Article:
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Associated Press
Washington – The Senate used a legislative maneuver Thursday to try to advance a proposal to help U.S. states prosecute attacks on homosexuals, but opponents predicted it would fail.
They attached a hate crime measure to a must-pass bill to fund the war in Iraq in an effort to force President George W. Bush to sign it into law. Opponents, citing Bush’s earlier veto threat of the hate crimes legislation, predicted it ultimately would fail.
“The president is not going to agree to this social legislation on the defense authorization bill,” said Sen. Lindsey Graham, a Republican. “This bill will get vetoed.”
Attaching hard-to-pass legislation to must-pass bills is a well-established strategy used by lawmakers of both parties, no matter who controls the chamber. Success means forcing squeamish lawmakers to technically vote for controversial policies embedded in massive spending bills – then hold them accountable at re-election time.
Nonetheless, the Senate agreed by voice vote – with no dissenting votes – to attach the hate-crimes provision to a pending defense authorization bill that designates billions of federal dollars to the Defense Department and the Iraq war.
The White House had no immediate comment Thursday.
The bill is named for Matthew Shepard, a gay college freshman who was beaten into a coma in 1998. He died five days later.
Writing violent attacks on gays into federal hate crime laws is an appropriate add-on to legislation funding the war, Democrats argued, because both initiatives are aimed at combating terrorist acts.
“The defense authorization is about dealing with the challenges of terrorism overseas…This (bill) is about terrorism in our neighborhood,” said Sen. Edward Kennedy, the chief Democratic sponsor. “We want to fight terrorism here at home with all of our weapons.”
Agreed the Republican co-sponsor, Sen. Gordon Smith: “We cannot fight terror abroad and accept terror at home.”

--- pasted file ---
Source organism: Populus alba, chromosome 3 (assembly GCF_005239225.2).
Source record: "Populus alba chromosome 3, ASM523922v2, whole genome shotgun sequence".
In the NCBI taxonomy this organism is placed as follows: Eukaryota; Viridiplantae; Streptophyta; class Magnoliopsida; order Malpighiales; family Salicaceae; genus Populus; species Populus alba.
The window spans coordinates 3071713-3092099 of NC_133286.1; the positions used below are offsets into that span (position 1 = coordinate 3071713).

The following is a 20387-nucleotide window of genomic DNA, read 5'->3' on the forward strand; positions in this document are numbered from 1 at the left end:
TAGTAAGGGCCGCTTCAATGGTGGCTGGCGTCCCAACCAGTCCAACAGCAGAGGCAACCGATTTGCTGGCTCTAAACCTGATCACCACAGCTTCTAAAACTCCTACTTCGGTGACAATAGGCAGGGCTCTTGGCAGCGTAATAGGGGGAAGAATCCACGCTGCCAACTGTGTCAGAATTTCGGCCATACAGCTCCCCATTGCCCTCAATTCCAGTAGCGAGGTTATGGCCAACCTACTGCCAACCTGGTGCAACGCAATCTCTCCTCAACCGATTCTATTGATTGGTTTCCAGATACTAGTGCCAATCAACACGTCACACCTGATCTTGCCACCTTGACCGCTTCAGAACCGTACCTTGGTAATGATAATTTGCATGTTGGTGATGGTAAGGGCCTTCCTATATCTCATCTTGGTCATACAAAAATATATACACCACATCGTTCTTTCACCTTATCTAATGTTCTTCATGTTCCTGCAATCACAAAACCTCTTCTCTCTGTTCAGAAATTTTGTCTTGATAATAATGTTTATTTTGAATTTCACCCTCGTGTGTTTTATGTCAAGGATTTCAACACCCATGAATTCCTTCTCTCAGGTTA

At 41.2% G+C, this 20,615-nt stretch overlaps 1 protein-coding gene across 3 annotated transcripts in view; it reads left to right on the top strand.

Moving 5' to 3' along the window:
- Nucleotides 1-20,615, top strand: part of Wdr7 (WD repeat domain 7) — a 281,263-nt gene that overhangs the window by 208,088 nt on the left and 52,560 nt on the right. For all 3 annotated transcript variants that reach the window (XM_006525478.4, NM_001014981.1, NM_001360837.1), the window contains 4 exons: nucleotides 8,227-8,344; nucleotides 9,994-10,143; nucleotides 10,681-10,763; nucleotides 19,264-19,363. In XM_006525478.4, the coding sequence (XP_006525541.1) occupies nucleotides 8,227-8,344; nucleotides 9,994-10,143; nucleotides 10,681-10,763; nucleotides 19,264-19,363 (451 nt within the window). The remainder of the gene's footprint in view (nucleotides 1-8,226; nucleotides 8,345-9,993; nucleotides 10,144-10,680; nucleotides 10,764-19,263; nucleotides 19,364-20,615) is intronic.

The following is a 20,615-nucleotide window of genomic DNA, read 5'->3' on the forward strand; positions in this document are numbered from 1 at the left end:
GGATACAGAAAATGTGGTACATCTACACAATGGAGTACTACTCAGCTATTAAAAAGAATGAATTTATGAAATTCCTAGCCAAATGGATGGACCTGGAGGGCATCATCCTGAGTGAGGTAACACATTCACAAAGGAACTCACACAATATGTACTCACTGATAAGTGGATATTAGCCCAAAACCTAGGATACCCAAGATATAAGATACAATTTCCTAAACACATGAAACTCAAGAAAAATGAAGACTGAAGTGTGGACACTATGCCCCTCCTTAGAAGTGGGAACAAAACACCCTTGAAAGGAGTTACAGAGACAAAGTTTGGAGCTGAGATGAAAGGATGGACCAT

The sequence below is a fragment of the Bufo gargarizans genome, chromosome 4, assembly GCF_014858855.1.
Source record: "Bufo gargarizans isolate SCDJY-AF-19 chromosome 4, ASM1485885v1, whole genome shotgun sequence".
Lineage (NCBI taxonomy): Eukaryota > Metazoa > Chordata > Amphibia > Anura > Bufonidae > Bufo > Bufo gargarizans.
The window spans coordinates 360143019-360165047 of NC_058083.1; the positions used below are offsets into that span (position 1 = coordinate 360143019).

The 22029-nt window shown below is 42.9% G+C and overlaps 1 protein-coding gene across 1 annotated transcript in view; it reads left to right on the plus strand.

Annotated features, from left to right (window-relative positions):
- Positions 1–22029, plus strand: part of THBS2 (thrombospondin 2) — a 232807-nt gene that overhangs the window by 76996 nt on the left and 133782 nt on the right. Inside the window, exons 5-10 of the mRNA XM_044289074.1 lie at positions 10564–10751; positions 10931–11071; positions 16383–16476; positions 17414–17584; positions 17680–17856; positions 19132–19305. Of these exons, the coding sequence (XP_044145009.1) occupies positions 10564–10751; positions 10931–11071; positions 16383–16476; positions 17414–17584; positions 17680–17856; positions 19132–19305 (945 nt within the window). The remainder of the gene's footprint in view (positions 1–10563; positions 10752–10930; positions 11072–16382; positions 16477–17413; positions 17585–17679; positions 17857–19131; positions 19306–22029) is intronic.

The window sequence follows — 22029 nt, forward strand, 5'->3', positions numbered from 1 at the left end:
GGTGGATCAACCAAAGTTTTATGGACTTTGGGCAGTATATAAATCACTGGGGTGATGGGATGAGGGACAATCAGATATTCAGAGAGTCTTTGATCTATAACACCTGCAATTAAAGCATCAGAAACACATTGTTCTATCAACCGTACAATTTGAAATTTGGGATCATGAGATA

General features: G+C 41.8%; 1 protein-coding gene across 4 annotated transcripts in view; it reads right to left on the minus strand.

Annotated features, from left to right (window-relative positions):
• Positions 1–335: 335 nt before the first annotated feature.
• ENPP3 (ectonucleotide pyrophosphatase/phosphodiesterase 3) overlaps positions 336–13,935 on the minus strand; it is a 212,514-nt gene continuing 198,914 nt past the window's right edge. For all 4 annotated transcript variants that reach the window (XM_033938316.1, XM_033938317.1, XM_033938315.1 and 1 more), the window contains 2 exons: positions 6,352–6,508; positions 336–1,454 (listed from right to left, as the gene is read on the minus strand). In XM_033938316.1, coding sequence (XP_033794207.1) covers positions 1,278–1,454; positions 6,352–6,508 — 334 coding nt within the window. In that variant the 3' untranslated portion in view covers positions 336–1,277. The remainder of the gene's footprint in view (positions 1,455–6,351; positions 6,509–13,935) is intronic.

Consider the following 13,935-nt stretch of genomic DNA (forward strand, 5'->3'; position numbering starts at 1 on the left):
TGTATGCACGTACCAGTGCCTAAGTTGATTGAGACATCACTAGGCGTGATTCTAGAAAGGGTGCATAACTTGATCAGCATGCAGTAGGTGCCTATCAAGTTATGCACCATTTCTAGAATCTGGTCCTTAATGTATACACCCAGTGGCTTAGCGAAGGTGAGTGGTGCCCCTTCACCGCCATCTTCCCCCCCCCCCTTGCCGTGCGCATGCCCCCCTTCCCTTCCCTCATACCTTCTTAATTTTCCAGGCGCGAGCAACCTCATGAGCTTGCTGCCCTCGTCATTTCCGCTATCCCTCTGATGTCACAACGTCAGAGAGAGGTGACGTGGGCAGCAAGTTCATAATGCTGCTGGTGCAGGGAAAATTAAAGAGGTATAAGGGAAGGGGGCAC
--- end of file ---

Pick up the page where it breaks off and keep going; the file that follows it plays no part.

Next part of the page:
That’s a stretch, not to mention a heavy-handed maneuver that hijacks a bill that includes a pay increase for troops in wartime, said Sen. John Cornyn, a Republican.
“I think it’s shameful we’re changing the subject to take care of special interest legislation at a time like this,” Cornyn said on the Senate floor.
Other Republicans complained that states should remain the chief prosecutors of such crimes, as in current law.
“Absent a clear demonstration that the states have failed in their law-enforcement responsibilities, the federalization of hate crimes is premature,” said Sen. Orrin Hatch, R-Utah, who proposed instead a study of the matter in a separate amendment. That measure passed as well, 96-3.
The White House has contended that state and local laws already cover the new crimes defined under the hate crimes proposal and that there is no need to provide federal sanctions for what could be a wide range of violent crimes.
The hate crimes amendment is especially tempting for majority Democrats because of Bush’s weakened status – he has less than 16 months left in office – and some support for the measure among Republicans.
But given Bush’s veto threat against the provision, it seemed headed for a familiar fate. The Senate in 2004 attached similar legislation to the same authorization bill, but it was stripped out in negotiations with the House.
Republicans were careful not to attack the intent of the legislation, focusing instead on what they said was the “non-germane” nature of the amendment to the overall spending bill.
Copyright 2007 The Associated Press. All rights reserved. This material may not be published, broadcast, rewritten or redistributed.

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